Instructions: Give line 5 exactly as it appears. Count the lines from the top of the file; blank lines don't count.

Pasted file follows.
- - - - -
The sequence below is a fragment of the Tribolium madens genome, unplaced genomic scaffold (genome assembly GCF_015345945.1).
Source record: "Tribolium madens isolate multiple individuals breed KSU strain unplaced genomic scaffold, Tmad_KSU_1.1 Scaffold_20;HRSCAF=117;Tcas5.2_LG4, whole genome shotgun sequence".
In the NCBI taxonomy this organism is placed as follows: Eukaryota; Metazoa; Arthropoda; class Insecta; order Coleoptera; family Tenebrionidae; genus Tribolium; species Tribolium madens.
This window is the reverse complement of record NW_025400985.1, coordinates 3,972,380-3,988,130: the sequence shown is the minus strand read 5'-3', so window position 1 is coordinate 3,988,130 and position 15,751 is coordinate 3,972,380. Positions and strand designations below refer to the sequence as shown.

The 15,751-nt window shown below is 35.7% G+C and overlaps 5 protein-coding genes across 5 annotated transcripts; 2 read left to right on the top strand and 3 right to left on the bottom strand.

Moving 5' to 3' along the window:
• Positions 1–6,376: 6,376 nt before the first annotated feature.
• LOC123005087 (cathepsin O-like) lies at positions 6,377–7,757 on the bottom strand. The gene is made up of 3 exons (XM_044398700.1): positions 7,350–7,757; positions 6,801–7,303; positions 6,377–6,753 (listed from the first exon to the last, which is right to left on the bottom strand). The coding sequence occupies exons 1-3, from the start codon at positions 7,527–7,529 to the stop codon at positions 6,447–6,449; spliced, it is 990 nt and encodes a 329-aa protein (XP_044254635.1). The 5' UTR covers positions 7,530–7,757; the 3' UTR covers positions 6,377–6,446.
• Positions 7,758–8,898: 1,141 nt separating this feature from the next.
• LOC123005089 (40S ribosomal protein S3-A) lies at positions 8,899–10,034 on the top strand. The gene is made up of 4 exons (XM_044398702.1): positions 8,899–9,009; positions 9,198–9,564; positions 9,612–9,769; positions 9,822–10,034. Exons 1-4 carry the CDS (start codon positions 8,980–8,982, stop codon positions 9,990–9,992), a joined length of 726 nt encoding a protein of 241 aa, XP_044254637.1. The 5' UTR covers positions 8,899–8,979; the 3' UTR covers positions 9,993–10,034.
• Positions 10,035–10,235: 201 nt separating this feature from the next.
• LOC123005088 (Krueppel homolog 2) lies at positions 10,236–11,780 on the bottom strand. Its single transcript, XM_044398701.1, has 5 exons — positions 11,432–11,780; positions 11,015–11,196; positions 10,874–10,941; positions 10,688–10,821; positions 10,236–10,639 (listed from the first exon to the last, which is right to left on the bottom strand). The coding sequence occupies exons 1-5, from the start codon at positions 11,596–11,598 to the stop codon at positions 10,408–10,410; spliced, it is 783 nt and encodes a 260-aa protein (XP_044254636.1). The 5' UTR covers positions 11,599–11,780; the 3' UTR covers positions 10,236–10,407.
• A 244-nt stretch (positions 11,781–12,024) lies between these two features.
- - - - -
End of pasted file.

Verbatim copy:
The 15,751-nt window shown below is 35.7% G+C and overlaps 5 protein-coding genes across 5 annotated transcripts; 2 read left to right on the top strand and 3 right to left on the bottom strand.